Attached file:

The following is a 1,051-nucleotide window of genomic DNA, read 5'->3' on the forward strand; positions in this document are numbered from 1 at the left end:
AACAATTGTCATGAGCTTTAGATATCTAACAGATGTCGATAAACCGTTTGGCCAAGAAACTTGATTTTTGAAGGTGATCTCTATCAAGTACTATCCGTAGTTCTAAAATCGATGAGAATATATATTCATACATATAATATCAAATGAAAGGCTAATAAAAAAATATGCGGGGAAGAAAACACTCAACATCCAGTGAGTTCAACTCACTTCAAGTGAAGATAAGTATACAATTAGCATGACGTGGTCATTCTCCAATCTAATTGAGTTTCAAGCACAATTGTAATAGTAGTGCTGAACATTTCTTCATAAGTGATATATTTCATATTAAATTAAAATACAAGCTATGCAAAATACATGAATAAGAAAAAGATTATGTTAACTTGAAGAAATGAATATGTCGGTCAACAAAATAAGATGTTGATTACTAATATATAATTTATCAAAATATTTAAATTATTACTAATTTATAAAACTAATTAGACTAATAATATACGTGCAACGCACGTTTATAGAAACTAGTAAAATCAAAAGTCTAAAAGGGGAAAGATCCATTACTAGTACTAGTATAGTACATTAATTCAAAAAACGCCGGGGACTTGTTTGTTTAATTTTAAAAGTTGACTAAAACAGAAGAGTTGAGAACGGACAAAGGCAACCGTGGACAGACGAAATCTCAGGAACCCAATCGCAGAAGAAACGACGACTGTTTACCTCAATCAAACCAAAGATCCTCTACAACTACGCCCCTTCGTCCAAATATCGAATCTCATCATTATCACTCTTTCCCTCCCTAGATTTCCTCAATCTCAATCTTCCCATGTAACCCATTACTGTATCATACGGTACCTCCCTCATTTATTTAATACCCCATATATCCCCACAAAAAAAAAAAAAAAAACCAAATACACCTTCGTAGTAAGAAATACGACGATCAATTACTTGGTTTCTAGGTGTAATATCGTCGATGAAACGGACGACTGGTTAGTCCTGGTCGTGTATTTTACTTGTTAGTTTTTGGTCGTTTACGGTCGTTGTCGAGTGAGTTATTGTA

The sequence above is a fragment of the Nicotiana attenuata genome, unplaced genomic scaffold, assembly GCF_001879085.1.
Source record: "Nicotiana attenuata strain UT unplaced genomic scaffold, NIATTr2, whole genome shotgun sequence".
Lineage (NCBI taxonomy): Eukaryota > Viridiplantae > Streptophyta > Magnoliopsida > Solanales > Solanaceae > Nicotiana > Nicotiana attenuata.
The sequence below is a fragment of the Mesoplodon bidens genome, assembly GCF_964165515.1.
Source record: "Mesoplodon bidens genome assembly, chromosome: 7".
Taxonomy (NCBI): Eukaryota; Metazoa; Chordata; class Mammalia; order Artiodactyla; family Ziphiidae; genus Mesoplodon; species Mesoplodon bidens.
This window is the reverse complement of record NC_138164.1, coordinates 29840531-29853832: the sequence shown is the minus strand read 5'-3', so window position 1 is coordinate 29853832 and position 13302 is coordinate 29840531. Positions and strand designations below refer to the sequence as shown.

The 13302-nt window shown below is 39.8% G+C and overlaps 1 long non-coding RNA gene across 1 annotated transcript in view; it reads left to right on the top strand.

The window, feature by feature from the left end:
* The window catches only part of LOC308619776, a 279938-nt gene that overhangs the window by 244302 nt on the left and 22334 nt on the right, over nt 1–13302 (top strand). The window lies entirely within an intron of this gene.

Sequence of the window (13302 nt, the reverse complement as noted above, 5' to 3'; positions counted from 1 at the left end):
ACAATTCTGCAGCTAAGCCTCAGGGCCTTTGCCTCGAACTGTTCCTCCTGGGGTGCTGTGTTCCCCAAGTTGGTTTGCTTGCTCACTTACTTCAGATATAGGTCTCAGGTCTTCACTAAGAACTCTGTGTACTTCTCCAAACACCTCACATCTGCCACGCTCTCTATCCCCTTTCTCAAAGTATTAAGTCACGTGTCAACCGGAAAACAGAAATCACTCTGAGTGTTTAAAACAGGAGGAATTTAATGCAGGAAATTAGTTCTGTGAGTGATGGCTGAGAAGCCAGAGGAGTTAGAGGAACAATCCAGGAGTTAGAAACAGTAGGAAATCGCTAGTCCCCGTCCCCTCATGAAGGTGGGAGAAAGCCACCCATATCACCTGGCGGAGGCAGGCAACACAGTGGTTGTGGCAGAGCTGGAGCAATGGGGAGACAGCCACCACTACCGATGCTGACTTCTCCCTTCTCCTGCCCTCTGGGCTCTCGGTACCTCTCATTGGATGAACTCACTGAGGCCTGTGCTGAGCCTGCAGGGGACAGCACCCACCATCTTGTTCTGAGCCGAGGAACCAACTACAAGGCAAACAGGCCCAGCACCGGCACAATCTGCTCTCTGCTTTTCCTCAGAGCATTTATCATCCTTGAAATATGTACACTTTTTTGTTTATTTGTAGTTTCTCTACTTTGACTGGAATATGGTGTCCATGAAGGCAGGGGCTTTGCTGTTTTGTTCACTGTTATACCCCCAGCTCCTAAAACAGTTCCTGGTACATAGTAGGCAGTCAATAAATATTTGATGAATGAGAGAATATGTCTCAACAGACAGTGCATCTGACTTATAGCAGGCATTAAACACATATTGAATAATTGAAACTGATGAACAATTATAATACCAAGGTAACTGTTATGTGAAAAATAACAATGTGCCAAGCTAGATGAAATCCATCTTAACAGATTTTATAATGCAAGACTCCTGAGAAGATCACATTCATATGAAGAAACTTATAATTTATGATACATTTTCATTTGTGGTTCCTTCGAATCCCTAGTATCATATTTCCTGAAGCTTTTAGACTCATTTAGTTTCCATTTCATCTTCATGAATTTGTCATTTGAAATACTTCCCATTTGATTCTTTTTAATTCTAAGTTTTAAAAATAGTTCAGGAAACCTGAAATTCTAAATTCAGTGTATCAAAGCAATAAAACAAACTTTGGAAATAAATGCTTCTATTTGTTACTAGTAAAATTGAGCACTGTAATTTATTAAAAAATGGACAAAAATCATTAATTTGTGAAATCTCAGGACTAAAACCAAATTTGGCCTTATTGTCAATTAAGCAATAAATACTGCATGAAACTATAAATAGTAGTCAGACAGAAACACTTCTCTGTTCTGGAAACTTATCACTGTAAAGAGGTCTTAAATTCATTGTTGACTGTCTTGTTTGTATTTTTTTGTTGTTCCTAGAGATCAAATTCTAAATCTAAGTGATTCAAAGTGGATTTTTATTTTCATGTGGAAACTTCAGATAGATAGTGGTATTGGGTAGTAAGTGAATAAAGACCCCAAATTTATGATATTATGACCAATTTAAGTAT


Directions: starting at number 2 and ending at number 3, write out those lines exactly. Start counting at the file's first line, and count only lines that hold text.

AACAATTGTCATGAGCTTTAGATATCTAACAGATGTCGATAAACCGTTTGGCCAAGAAACTTGATTTTTGAAGGTGATCTCTATCAAGTACTATCCGTAGTTCTAAAATCGATGAGAATATATATTCATACATATAATATCAAATGAAAGGCTAATAAAAAAATATGCGGGGAAGAAAACACTCAACATCCAGTGAGTTCAACTCACTTCAAGTGAAGATAAGTATACAATTAGCATGACGTGGTCATTCTCCAATCTAATTGAGTTTCAAGCACAATTGTAATAGTAGTGCTGAACATTTCTTCATAAGTGATATATTTCATATTAAATTAAAATACAAGCTATGCAAAATACATGAATAAGAAAAAGATTATGTTAACTTGAAGAAATGAATATGTCGGTCAACAAAATAAGATGTTGATTACTAATATATAATTTATCAAAATATTTAAATTATTACTAATTTATAAAACTAATTAGACTAATAATATACGTGCAACGCACGTTTATAGAAACTAGTAAAATCAAAAGTCTAAAAGGGGAAAGATCCATTACTAGTACTAGTATAGTACATTAATTCAAAAAACGCCGGGGACTTGTTTGTTTAATTTTAAAAGTTGACTAAAACAGAAGAGTTGAGAACGGACAAAGGCAACCGTGGACAGACGAAATCTCAGGAACCCAATCGCAGAAGAAACGACGACTGTTTACCTCAATCAAACCAAAGATCCTCTACAACTACGCCCCTTCGTCCAAATATCGAATCTCATCATTATCACTCTTTCCCTCCCTAGATTTCCTCAATCTCAATCTTCCCATGTAACCCATTACTGTATCATACGGTACCTCCCTCATTTATTTAATACCCCATATATCCCCACAAAAAAAAAAAAAAAAACCAAATACACCTTCGTAGTAAGAAATACGACGATCAATTACTTGGTTTCTAGGTGTAATATCGTCGATGAAACGGACGACTGGTTAGTCCTGGTCGTGTATTTTACTTGTTAGTTTTTGGTCGTTTACGGTCGTTGTCGAGTGAGTTATTGTA

The sequence above is a fragment of the Nicotiana attenuata genome, unplaced genomic scaffold, assembly GCF_001879085.1.